Barcelona Prep: Where and What Celiacs Eat (part 1)

I have been pleasantly surprised while preparing to go abroad about all the resources that are available for someone with celiac disease/gluten intolerance. At first I was almost overwhelmed by all the information but I have been slowly sifting through it and collecting information on what I believe to be the most important places and foods to eat or avoid in Spain. But first, let me quickly share how I’ve gone about doing my research.

Google. The ubiquitous search engine that can also be used as a verb (as in, “just google it, Mom!” or “I’m googling ‘how to jump start a car’ right now – don’t worry.”) has been infinitely helpful to me in my research. Simply typing in the name of the city/region/country you are traveling to followed by “gluten free” yields an amazing amount of results. I’m sure that Barcelona, being a large European city (where there is a much higher percentage of celiac disease) and known for its incredible cuisine at that, has more restaurants and groceries that cater to gluten-free diets than say small cities in China or Chile, but the same tactic applies. Just familiarizing yourself with the food culture of the location you are visiting will help you prepare because you are undoubtedly already aware of what you can and cannot eat on a gluten-free diet. Fried foods? Likely not safe anywhere (because remember if they’re not coated in flour something else in the oil may very well be!). Lightly grilled fish in a sauce? Maybe! Ask!

How do you ask about these things? Get a pocket dictionary. You’re gonna need it and your underpants and travel companion are gonna thank you. In Spain, saying “Soy celica” (celico, if male) is usually enough to let any waiter know “I am [a] celiac” and that you cannot consume gluten. Trying to tell them you can’t eat bread (“No puedo comer pan”) is simply not enough. Learn the words for gluten, wheat, flour, etc., and protect your gut! “No como gluten” and “No puedo comer gluten” make more sense than saying it’s just bread you can’t eat.

Some other helpful words in Spanish for the gluten impaired:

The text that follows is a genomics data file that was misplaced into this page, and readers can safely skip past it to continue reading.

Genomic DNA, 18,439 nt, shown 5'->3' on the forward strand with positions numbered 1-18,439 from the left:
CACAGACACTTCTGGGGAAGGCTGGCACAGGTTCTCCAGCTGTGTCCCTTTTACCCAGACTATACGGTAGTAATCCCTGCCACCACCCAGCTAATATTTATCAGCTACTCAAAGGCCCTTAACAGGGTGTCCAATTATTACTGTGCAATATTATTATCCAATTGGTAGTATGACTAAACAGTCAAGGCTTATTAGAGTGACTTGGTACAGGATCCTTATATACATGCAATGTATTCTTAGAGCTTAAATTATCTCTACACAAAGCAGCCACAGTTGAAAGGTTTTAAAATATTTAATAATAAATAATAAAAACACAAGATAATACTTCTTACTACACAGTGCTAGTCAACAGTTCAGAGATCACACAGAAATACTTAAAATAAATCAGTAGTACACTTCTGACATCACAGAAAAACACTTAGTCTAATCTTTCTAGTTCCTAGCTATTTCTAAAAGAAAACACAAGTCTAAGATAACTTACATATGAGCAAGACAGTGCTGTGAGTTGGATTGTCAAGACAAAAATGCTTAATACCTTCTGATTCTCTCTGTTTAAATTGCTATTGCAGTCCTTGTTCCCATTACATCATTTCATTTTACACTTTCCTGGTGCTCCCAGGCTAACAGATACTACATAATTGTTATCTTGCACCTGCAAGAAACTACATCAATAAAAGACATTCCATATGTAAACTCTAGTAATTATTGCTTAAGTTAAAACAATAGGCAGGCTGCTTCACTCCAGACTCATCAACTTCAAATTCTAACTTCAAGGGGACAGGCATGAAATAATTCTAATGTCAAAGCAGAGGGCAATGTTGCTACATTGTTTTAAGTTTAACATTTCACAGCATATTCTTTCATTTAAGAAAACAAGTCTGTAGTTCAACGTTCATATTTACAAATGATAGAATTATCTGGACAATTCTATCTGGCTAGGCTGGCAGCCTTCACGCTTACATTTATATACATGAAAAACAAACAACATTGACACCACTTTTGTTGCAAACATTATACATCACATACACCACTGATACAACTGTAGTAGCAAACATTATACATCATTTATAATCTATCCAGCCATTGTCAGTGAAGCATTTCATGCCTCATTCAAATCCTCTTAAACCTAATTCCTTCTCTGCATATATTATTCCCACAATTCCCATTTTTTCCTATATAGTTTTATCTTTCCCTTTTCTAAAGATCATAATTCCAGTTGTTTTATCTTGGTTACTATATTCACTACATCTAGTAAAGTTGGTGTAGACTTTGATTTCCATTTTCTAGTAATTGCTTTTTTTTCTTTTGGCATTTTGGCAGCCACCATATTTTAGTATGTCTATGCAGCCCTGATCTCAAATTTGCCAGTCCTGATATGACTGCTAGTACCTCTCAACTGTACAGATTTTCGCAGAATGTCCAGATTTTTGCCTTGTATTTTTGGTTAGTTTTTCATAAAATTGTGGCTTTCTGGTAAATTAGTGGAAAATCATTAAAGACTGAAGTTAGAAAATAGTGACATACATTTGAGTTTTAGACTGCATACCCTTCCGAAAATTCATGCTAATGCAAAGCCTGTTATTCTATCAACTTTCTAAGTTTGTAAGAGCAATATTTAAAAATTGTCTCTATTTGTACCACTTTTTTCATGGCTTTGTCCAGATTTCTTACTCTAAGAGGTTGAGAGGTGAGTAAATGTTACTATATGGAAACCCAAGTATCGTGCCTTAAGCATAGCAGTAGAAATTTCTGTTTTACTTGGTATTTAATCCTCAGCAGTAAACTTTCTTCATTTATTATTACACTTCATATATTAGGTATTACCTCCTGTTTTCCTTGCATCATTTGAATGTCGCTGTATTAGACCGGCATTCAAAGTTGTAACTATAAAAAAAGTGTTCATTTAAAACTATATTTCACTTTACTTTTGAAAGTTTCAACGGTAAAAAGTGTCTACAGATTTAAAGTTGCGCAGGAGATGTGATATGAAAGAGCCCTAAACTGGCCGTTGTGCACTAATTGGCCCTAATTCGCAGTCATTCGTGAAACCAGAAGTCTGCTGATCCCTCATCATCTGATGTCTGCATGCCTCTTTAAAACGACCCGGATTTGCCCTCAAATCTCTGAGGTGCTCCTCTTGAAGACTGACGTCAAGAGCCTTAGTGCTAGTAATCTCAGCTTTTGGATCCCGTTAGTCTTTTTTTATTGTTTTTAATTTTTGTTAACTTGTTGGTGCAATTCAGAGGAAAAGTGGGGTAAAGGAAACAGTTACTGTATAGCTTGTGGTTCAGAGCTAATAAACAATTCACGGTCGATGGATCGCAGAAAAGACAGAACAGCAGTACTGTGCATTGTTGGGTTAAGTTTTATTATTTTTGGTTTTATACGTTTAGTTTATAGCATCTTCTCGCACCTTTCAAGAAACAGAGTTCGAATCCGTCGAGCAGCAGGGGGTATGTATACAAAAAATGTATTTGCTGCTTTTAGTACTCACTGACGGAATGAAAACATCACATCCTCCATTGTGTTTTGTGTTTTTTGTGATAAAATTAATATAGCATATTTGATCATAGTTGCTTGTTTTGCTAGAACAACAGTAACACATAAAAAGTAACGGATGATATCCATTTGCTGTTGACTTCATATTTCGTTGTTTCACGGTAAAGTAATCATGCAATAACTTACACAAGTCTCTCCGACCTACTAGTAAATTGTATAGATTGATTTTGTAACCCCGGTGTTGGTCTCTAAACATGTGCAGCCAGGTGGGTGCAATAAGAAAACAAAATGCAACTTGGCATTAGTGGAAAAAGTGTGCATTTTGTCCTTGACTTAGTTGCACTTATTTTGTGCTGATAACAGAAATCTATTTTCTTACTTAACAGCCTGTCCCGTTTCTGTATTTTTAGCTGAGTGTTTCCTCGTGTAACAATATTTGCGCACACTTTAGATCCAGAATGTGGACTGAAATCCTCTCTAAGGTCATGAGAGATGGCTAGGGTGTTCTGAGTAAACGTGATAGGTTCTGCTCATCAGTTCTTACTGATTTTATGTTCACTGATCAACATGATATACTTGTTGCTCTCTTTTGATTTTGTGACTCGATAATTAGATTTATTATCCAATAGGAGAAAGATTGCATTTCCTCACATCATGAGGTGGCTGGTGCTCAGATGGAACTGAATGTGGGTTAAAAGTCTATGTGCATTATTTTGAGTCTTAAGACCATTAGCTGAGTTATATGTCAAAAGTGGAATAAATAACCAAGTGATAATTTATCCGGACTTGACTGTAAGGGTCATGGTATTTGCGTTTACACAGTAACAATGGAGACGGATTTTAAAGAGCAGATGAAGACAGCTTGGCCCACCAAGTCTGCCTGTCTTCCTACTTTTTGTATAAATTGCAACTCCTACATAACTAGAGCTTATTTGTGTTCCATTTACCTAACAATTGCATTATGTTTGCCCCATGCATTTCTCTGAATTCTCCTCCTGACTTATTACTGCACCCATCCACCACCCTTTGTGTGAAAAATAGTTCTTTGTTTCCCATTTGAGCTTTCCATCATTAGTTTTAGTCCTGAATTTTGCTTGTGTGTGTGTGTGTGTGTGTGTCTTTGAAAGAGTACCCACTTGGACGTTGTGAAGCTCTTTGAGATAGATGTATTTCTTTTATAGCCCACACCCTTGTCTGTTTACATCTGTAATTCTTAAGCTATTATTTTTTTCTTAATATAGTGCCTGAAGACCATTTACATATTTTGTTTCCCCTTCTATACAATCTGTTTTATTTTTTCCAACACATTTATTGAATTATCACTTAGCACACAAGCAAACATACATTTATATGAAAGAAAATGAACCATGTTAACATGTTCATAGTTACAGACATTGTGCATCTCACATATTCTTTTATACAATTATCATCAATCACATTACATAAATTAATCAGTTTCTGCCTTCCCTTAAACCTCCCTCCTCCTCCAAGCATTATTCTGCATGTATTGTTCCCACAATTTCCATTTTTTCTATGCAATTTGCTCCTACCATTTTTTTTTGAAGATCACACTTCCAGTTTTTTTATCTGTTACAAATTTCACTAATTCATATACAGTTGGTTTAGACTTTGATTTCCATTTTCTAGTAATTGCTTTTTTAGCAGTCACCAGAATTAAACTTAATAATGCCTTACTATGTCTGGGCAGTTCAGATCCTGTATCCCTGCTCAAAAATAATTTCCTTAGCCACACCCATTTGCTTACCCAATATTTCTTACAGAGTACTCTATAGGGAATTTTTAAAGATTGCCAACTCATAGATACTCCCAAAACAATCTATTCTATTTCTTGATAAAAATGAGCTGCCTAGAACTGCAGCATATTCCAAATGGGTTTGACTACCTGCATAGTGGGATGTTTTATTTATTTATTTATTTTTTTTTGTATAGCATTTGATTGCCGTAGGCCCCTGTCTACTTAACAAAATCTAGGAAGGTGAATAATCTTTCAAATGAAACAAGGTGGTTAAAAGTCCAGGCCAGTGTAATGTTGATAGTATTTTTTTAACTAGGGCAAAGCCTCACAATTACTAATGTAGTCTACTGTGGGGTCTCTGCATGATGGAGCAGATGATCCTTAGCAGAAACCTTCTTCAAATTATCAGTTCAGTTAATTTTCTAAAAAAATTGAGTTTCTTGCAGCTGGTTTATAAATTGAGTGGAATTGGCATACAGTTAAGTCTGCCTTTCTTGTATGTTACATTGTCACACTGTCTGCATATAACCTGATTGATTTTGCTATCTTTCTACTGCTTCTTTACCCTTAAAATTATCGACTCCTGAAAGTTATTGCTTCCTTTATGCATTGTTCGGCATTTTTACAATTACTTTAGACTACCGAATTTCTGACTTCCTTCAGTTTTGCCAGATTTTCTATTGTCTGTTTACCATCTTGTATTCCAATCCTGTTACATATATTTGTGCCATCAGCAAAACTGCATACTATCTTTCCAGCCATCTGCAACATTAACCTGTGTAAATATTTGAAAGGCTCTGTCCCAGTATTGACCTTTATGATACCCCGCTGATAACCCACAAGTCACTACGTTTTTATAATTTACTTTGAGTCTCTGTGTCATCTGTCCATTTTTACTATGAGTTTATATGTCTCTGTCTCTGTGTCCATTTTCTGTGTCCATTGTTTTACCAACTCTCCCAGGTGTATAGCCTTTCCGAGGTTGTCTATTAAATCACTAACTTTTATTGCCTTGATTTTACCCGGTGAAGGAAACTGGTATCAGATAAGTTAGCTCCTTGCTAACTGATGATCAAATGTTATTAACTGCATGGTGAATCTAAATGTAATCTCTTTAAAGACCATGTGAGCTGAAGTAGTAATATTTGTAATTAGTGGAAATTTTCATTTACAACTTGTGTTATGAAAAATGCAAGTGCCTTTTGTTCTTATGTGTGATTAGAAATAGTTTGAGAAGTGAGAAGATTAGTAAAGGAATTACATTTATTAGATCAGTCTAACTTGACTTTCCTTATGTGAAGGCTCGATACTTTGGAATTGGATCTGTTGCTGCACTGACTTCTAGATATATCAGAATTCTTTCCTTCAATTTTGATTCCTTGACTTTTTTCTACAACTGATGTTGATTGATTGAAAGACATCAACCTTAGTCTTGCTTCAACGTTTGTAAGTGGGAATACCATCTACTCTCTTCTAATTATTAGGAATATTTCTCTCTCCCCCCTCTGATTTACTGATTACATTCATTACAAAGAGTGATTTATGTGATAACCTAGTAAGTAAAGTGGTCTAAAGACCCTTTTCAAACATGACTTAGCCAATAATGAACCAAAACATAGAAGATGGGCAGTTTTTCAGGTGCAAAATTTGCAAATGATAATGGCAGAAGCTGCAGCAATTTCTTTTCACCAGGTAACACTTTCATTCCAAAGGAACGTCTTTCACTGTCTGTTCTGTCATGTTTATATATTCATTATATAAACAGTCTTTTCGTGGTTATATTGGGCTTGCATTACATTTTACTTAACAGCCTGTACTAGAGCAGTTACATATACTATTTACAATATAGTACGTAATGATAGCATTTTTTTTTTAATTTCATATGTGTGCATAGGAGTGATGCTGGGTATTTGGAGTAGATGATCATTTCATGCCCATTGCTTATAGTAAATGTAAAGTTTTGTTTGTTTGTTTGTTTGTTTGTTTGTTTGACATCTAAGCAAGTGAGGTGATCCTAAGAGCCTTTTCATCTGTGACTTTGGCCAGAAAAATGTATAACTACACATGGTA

Sin gluten – without gluten/gluten free

trigo – wheat

harina/harina de trigo – flour/wheat flour

centeno – rye

cebada – barley

cerveza – beer

sin pan/no pan – without bread, no bread

frito – fried (**look for this word on menus!)

por favor – please (because duh, manners)

gracias – thank you

Learn these words, commit them to memory, use then often. If you are staying a hotel or hostel while traveling, be sure to pack your own snacks and not count on there not always being a gluten free option for breakfast or snack. I recommend power bars and granola bars such as Larabars, Kind bars, and Luna protein bars (**most regular Luna bars are NOT gluten free). Of course you can always find a place to stay that caters to your needs but that is not always an option or a luxury one can afford. Idea, yes, but not always realistic. This is why contingency plans (and snacks) are needed for your travels.

If you, like me, are fortunate enough to be living with someone, staying with friends (or strangers!), or moving in with someone in a foreign city let them know about your dietary needs ahead of time. I know this part totally sucks and you’re probably just as sick of this formality as I am, but its a necessity for your health and respectful to your gracious host. I will be doing a homestay in Barcelona and to kill two birds with one stone my mother suggested bringing a gorgeous new cutting board made from all North Carolina hardwood as my homestay arrival “gift”. This way I have something practical, beautiful and representative of my home to present to my new family as well as a safe gluten free surface for meals to be prepared on in my new home! I like traveling with gifts in general so it makes sense for me to bring something so useful. If you however cannot afford something like this after blowing all your money on airfare, offer to help out your host or roommate with food prep or dishes – or even cook them meals! This way you can clean surfaces and utensils thoroughly, prevent cross-contamination and even change some of the ingredients to suit your needs. The more hands on you are in the kitchen the safer your digestive tract will be and the happier your host. Really, could you ask for anything more?

Part 2 of this installment will feature further research I’ve done on the celiac community of Spain and more importantly – where I can eat out in Barcelona!

 

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